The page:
The Congressional Black Caucus is bigger than ever, but it finds itself struggling to make headway in a Washington where Republicans control all the levers of political power.
The caucus has staged its chief fight of the new year over Sen. Jeff Sessions, President-elect Donald Trump’s pick to lead the Justice Department — but bristled after being relegated to the last panel of witnesses to speak. The CBC’s chairman compared it to being pushed to the back of the bus during segregation.
Although the 49-member organization’s objections may bolster fellow Democrats, they are having little effect otherwise. Republicans are poised to confirm Mr. Sessions, despite civil rights icon Rep. John Lewis’ warning that the nominee could take the country back to an era when blacks were “beaten, tear-gassed, left bloody.”
The CBC also has been dragged into a bizarre fight over a painting hung on the walls of the Capitol complex that critics say depicts a police officer as a pig.
Republican lawmakers have repeatedly taken matters into their own hands by pulling down the painting, which was posted by Rep. William “Lacy” Clay, a Missouri Democrat and CBC member. Mr. Clay selected the painting as the winner from his district of the 2016 student art competition.
Each time the painting was pulled down, Mr. Clay would restore it.
Rep. Cedric L. Richmond, Louisiana Democrat and the new chairman of the CBC, said he was getting fed up.
“We may just have to kick somebody’s ass and stop them,” he told Politico.
Mr. Clay said Mr. Richmond, who is serving a two-year term, has the makings of a strong leader as the CBC prepares for its role as the ultimate outsider.
“He is a no-nonsense type of fellow, speaks his mind, and will be very aggressive about pushing our interests,” he said, adding that he is optimistic the caucus will have strength in numbers. “We are 25 percent of the entire Democratic caucus, and I think if we remain united and vote our numbers then you’ll get the attention of our caucus — and lawmakers on other side of the aisle.”
The CBC is at a crossroads.
For the past eight years, it operated in the shadow of President Obama — torn, at times, between showing allegiance to the nation’s first black president and airing its grievances over his reluctance to embrace the caucus agenda in a more forceful way.
Now, as Mr. Obama heads for the exit and Mr. Trump prepares to be sworn in, CBC members say they expect to be more aggressive in pursuing their agenda.
“Frankly the African-American community does look to the Congressional Black Caucus to be able to be informed and strong about issues that impact them,” Rep. Sheila Jackson Lee of Texas told The Washington Times. “My sense is the African-American community now today is frightened about the direction of this country after what they have seen over the past couple of weeks.”
That is part of the reason the CBC inserted itself so forcefully into the debate over Mr. Sessions, an Alabama Republican who Democrats fear would not be sympathetic to their causes if he heads the Justice Department.
In a massive break with tradition, Sen. Cory A. Booker, a New Jersey Democrat and CBC member, requested time to testify against Mr. Sessions. Mr. Lewis and Mr. Richmond also testified.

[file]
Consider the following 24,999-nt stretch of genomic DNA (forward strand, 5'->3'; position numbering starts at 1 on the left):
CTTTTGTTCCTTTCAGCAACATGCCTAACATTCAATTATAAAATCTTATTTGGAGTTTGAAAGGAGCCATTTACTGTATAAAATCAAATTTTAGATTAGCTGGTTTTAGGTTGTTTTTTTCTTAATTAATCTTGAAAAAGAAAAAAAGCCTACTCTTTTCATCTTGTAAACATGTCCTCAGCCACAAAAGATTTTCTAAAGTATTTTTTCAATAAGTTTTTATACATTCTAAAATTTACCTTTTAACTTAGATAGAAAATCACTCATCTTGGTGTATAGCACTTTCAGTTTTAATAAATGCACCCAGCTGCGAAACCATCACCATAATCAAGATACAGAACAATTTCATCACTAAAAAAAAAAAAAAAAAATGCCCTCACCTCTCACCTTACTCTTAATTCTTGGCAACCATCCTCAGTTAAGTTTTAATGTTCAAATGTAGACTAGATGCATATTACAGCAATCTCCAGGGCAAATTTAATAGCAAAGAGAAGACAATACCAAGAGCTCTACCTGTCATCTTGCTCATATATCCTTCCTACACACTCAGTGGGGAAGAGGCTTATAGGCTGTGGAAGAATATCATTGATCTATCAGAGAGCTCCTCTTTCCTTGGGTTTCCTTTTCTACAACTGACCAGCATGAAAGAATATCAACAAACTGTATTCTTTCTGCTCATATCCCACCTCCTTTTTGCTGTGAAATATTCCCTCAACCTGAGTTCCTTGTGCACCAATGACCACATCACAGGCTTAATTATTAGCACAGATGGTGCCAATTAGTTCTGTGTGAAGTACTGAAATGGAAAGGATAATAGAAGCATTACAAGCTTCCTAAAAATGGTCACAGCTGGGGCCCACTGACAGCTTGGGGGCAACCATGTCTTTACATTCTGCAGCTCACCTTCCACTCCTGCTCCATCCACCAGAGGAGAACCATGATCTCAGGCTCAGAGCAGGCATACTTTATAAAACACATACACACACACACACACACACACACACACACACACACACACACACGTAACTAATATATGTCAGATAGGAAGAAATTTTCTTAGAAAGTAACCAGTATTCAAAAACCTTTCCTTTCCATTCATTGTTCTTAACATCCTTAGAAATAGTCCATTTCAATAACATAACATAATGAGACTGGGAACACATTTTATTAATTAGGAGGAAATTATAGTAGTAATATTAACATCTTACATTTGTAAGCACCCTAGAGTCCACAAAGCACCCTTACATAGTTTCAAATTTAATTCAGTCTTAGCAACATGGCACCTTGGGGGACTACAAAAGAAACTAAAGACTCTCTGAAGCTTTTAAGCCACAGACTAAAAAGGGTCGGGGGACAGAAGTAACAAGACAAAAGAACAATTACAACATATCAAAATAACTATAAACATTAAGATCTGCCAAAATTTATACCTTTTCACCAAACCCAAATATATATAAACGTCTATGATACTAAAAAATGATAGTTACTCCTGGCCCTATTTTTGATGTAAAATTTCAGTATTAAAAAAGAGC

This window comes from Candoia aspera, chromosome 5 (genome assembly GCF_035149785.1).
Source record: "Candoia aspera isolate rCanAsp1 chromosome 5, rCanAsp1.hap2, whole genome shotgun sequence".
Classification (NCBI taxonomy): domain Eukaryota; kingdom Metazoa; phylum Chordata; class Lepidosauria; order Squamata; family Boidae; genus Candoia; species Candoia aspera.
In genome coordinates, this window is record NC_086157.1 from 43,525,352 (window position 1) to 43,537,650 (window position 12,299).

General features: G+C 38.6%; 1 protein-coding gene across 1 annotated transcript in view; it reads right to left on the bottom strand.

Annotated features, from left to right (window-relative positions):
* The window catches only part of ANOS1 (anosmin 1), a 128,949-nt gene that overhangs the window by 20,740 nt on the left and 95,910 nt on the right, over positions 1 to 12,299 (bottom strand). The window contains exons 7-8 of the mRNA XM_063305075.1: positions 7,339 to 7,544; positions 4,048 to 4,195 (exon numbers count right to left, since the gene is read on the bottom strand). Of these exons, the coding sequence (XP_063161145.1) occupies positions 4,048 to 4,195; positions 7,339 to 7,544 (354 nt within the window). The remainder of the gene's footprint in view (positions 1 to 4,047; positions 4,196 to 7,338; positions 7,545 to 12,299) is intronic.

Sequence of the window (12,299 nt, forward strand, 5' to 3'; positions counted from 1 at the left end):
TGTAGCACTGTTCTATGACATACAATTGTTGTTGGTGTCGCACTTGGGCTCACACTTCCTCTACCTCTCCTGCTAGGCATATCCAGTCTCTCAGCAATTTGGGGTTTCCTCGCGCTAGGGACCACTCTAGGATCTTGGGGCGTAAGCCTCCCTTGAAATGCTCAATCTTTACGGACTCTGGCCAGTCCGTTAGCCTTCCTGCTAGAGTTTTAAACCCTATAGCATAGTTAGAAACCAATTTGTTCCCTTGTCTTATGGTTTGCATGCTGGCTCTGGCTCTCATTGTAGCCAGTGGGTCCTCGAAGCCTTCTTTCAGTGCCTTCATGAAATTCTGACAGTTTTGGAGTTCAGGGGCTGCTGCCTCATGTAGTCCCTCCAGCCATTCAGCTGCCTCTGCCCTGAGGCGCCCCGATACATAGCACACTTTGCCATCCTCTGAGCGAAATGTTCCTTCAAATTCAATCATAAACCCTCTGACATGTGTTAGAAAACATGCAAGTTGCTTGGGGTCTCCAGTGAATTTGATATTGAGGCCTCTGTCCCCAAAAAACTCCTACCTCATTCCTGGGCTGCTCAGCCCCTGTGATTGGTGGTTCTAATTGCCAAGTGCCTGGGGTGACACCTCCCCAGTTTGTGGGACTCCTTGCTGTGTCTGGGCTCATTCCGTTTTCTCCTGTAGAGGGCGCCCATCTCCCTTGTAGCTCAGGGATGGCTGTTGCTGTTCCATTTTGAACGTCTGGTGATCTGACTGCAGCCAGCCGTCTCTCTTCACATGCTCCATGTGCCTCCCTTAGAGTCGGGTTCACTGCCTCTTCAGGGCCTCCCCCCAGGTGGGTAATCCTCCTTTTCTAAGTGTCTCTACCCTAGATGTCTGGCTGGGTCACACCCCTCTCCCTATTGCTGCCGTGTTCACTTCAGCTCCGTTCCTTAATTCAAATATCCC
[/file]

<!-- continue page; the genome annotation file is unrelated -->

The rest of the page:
“The CBC believes Sen. Sessions should be disqualified,” Mr. Richmond said Thursday. “He has demonstrated a total disregard for the equal application of justice and protection of the law as it applies to African-Americans and falls short on so many issues.”
Mr. Richmond also blasted Senate Republicans for what he said was a mark of disrespect against Mr. Lewis, a hero of the civil rights movement, by making him wait until the end of the hearing. He and the other CBC members were part of a panel that also included black supporters of Mr. Sessions.
CBC members also devoted an hour on the floor of the House to voicing opposition to Mr. Sessions, as well as Betsy Devos and fellow Rep. Tom Price of Georgia — Mr. Trump’s picks to lead the Department of Education and the Department of Health and Human Services.
“The president-elect’s nominees represent everything that the Congressional Black Caucus has vehemently fought against,” said Rep. Marc A. Veasey, Texas Democrat. “As a caucus, we fought to ensure that the African-American community is empowered with the tools it needs to achieve the American dream. Mr. Trump’s Cabinet nominations are set to push the dream back so far out of reach for millions and millions of Americans.”
Founded in 1971 by 13 members of the House, the caucus now has 49 members, including two in the Senate: Mr. Booker and Sen. Kamala D. Harris of California.
The organization is perhaps the most powerful force within House Democrats, with its members holding an outsized share of ranking posts on committees.
That is partly because of seniority. The districts of many black lawmakers are protected under civil rights laws.
The caucus in recent years has called for stricter federal gun control laws and a federal response to the police shootings of unarmed black people. It has sought changes to the criminal justice system, hoping to reduce the incarceration rates in poor and minority communities.
It also has advocated for more minorities to be placed on the Supreme Court, accused Republicans of backing voter suppression efforts and demanded the restoration of sections of the Voting Rights Act that the high court struck down in 2013.
“The Congressional Black Caucus has always been the conscience of the Congress, and I think we will continue to be that, and I think you are going to find the CBC fighting along with other Democrats for the soul of our Democracy,” said Elijah E. Cummings of Maryland. “Because African-American people have been such beneficiaries of the Democracy and of the Constitution, it is incumbent upon us to make sure we preserve the democracy.”